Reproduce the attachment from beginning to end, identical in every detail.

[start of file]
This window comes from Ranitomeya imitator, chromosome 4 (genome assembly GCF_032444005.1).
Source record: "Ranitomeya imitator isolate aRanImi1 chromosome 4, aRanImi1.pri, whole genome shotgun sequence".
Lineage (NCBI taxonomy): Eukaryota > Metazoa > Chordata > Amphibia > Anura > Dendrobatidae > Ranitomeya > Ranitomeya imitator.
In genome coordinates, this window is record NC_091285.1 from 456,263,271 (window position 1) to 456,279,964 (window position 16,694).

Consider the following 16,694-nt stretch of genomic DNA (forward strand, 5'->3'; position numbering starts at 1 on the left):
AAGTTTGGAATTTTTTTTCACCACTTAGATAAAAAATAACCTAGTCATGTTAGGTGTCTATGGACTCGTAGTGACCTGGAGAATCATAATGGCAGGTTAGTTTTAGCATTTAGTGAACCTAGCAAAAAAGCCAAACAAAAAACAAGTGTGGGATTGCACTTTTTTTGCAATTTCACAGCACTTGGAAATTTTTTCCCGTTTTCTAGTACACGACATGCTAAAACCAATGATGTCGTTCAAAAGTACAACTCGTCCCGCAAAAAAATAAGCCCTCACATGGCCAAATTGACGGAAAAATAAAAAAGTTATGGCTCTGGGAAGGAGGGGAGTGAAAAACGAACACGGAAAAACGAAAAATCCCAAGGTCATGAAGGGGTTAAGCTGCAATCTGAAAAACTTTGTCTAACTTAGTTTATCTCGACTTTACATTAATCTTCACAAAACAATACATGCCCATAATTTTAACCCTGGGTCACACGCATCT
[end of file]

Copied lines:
This window comes from Ranitomeya imitator, chromosome 4 (genome assembly GCF_032444005.1).
Source record: "Ranitomeya imitator isolate aRanImi1 chromosome 4, aRanImi1.pri, whole genome shotgun sequence".
Lineage (NCBI taxonomy): Eukaryota > Metazoa > Chordata > Amphibia > Anura > Dendrobatidae > Ranitomeya > Ranitomeya imitator.
In genome coordinates, this window is record NC_091285.1 from 456,263,271 (window position 1) to 456,279,964 (window position 16,694).

Consider the following 16,694-nt stretch of genomic DNA (forward strand, 5'->3'; position numbering starts at 1 on the left):
AAGTTTGGAATTTTTTTTCACCACTTAGATAAAAAATAACCTAGTCATGTTAGGTGTCTATGGACTCGTAGTGACCTGGAGAATCATAATGGCAGGTTAGTTTTAGCATTTAGTGAACCTAGCAAAAAAGCCAAACAAAAAACAAGTGTGGGATTGCACTTTTTTTGCAATTTCACAGCACTTGGAAATTTTTTCCCGTTTTCTAGTACACGACATGCTAAAACCAATGATGTCGTTCAAAAGTACAACTCGTCCCGCAAAAAAATAAGCCCTCACATGGCCAAATTGACGGAAAAATAAAAAAGTTATGGCTCTGGGAAGGAGGGGAGTGAAAAACGAACACGGAAAAACGAAAAATCCCAAGGTCATGAAGGGGTTAAGCTGCAATCTGAAAAACTTTGTCTAACTTAGTTTATCTCGACTTTACATTAATCTTCACAAAACAATACATGCCCATAATTTTAACCCTGGGTCACACGCATCT